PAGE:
How To Choose The Best Toilet

Once you’ve figured out that it’s time to replace vs. repair your toilet, you know there’s more to the process than just picking out a new one based on looks or the price tag. When shopping for a replacement toilet, you want to make sure you get all the best features. You’ll be looking at the comfort, usability, quality, size, and efficiency of water consumption.

That’s great. It sounds like you’re already well on your way to improving your toilet expertise. Now let’s dive deeper into the subject … um … so to speak. The following guide will equip you to choose the best toilet for your home in Brampton.

Toilet Water Usage

As an Ontario homeowner, you are billed for the volume of water used by your household — an excellent motivator to reduce your water consumption. And the bathroom, which is where roughly 50% of residential water is consumed, is the perfect place to start.

Installing an efficient toilet will save both water and money. There are 2 water-smart flush styles: Low-flush or dual-flush. (See “Popular Types of Flushing Systems” below.) In addition, look for the WaterSense certification awarded to toilets that efficiently use less than 4.84 litres per flush.

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FUN TOILET FACT: If you currently are the proud owner of a pre-1994 toilet, flushing will typically slurp 11 litres of H2O!

Toilet Size & Shape

Today’s toilets are available in several sizes and shapes:

Round toilets have a circular rim, extending from the back wall up to 71 cm. They take up less space, making them ideal for small bathrooms or half baths.

Elongated toilets are roughly egg-shaped, extending from the wall as much as 79 cm. These are generally considered more comfortable to sit on.

Standard height toilets measure 35 to 38 cm from floor to rim. They are convenient for children and short adults to use.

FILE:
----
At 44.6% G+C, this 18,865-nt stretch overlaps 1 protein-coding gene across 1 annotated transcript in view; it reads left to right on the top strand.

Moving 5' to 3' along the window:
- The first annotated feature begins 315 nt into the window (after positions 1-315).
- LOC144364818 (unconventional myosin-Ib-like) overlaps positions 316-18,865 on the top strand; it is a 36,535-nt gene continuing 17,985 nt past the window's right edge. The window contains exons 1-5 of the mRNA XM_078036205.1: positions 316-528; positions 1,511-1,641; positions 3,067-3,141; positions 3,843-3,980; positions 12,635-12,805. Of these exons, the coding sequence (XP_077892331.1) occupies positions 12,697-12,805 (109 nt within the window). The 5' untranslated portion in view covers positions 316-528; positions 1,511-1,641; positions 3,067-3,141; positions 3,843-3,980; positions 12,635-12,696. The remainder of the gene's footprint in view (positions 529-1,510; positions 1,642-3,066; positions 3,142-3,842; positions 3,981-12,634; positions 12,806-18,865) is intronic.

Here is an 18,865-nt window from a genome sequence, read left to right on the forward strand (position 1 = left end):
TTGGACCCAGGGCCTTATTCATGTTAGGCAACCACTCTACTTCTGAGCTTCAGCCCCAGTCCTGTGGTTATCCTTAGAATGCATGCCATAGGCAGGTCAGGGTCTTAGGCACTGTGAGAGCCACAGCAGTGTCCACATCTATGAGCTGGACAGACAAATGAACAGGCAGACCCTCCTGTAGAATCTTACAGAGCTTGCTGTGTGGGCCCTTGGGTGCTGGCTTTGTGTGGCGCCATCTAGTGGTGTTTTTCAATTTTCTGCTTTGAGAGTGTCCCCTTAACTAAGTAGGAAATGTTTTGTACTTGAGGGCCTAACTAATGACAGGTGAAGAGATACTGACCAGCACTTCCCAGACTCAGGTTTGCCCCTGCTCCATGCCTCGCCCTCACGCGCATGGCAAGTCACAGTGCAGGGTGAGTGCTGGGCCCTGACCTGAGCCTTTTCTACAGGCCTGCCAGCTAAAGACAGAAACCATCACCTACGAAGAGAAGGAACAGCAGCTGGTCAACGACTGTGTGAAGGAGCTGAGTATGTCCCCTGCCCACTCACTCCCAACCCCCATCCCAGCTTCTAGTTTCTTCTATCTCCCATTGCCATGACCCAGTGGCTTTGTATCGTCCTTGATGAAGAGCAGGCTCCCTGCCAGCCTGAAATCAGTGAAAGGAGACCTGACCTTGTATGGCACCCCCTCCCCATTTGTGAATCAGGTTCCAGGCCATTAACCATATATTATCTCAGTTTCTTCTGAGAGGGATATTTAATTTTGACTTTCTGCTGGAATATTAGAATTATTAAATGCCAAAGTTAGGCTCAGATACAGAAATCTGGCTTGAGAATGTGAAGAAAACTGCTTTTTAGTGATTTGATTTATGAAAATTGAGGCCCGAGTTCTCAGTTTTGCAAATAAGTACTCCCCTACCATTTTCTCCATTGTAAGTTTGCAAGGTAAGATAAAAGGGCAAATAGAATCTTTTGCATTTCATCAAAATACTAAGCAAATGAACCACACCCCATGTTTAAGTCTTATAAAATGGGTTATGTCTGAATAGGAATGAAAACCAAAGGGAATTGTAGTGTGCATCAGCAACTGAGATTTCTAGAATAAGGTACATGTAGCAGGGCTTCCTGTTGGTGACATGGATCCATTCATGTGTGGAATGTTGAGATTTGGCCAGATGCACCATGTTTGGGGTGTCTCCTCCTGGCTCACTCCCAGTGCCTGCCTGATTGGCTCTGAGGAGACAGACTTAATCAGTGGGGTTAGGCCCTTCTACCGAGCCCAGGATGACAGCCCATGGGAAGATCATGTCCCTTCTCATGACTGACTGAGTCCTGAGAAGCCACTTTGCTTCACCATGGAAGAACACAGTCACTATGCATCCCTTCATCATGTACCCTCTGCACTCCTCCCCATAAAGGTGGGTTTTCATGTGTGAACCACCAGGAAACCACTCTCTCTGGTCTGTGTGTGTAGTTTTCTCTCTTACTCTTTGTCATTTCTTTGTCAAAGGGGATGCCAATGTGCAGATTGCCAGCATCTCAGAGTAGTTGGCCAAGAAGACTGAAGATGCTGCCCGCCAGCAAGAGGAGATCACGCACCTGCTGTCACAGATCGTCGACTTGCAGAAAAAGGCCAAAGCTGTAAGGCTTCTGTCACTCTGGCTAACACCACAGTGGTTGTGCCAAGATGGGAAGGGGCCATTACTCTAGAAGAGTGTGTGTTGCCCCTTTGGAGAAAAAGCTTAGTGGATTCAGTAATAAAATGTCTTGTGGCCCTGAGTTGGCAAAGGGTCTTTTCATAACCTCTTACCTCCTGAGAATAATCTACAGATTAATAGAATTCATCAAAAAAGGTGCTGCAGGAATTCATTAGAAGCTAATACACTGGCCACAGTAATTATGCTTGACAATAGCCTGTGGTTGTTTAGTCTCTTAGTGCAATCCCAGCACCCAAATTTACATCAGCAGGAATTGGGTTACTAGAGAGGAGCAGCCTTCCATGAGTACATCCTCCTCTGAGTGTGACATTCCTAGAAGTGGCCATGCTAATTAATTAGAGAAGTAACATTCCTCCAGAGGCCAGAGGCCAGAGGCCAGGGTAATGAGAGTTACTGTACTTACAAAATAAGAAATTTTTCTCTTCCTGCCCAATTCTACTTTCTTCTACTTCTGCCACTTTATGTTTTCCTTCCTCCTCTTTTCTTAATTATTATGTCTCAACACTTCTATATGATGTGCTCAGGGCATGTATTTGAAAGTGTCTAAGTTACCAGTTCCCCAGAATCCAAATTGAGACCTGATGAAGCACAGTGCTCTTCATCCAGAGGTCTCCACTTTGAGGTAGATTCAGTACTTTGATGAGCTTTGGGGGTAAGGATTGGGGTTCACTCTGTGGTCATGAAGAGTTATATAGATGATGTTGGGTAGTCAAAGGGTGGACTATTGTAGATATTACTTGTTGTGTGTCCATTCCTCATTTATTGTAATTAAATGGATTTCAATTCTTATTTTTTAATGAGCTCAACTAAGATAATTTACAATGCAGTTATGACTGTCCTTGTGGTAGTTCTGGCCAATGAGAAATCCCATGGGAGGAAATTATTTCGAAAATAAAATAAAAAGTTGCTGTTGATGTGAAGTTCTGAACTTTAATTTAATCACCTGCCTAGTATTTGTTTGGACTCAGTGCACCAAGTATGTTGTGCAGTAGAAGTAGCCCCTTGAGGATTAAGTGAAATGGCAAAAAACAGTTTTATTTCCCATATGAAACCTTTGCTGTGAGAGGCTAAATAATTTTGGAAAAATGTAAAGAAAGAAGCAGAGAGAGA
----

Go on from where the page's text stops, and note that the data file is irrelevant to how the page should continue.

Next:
Tall height toilets (AKA comfort height or chair height) measure at least 43 cm from floor to rim. These are best for tall folks and people with mobility issues — preferably in combination with wall-mounted grab bars.

One Piece vs. Two Piece Toilets

Two piece toilets are the more conventional design, where the bowl and tank are moulded as two separate parts and then assembled at the time of installation. They’re available in various sizes and heights to fit any bathroom. Downsides: the join between tank and bowl may become a breeding ground for bacteria unless you clean meticulously; it also has a tendency to develop leaks.

One piece toilets are formed as a single unit. They’re elegant, space-saving, durable, and easy to clean. However, you might find it problematic to install a one-piece as a replacement toilet because it may not fit properly into your existing rough (distance from toilet drainpipe to the back wall). Also, its heavier weight makes it more difficult to transport and maneuver into place. Finally, one piece toilets cost approximately double the price of two piece fixtures.

Other Types Of Toilets

Wall-Mounted Toilets are a European trend that has recently made its way to Canada. Sleek and stylish yet practical, wall-mount toilets consist of a tank concealed in the back wall, together with a bowl hung from a sturdy frame. They are compact and simplify cleaning under and around the toilet. A major disadvantage is their high cost… plus you’ve got to find an expert plumber who knows how to install this new type of toilet.